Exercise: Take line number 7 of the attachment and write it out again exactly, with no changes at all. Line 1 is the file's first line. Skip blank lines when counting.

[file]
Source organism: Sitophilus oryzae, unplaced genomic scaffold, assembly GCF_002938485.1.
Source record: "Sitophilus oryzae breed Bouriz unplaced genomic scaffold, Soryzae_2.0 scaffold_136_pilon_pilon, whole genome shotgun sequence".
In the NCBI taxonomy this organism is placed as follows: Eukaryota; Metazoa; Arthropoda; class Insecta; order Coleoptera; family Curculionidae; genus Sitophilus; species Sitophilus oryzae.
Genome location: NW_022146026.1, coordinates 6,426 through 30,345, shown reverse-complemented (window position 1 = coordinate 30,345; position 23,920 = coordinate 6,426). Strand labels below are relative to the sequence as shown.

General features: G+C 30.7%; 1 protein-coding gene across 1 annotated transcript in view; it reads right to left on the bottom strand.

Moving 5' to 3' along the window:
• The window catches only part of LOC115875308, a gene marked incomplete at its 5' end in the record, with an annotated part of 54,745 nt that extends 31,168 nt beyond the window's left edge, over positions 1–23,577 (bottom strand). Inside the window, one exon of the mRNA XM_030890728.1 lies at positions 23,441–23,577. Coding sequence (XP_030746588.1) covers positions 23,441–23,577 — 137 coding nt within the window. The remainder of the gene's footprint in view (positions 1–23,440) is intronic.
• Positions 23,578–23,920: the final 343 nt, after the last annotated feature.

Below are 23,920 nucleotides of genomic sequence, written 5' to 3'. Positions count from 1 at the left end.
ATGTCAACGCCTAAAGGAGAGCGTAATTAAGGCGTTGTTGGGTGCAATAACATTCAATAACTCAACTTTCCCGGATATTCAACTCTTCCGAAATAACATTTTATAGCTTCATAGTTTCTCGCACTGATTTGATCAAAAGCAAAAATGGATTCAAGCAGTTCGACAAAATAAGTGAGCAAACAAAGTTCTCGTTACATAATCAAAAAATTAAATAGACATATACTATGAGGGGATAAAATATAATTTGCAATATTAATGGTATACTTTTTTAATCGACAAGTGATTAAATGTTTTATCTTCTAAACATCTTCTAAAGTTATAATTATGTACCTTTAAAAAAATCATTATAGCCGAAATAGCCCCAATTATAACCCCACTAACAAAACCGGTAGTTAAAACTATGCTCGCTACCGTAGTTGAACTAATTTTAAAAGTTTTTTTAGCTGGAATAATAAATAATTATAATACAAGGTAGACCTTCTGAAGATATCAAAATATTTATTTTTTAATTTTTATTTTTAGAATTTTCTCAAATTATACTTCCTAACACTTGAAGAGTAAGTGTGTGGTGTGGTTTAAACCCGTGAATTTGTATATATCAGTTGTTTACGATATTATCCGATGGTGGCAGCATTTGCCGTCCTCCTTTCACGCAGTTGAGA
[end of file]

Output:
• The window catches only part of LOC115875308, a gene marked incomplete at its 5' end in the record, with an annotated part of 54,745 nt that extends 31,168 nt beyond the window's left edge, over positions 1–23,577 (bottom strand). Inside the window, one exon of the mRNA XM_030890728.1 lies at positions 23,441–23,577. Coding sequence (XP_030746588.1) covers positions 23,441–23,577 — 137 coding nt within the window. The remainder of the gene's footprint in view (positions 1–23,440) is intronic.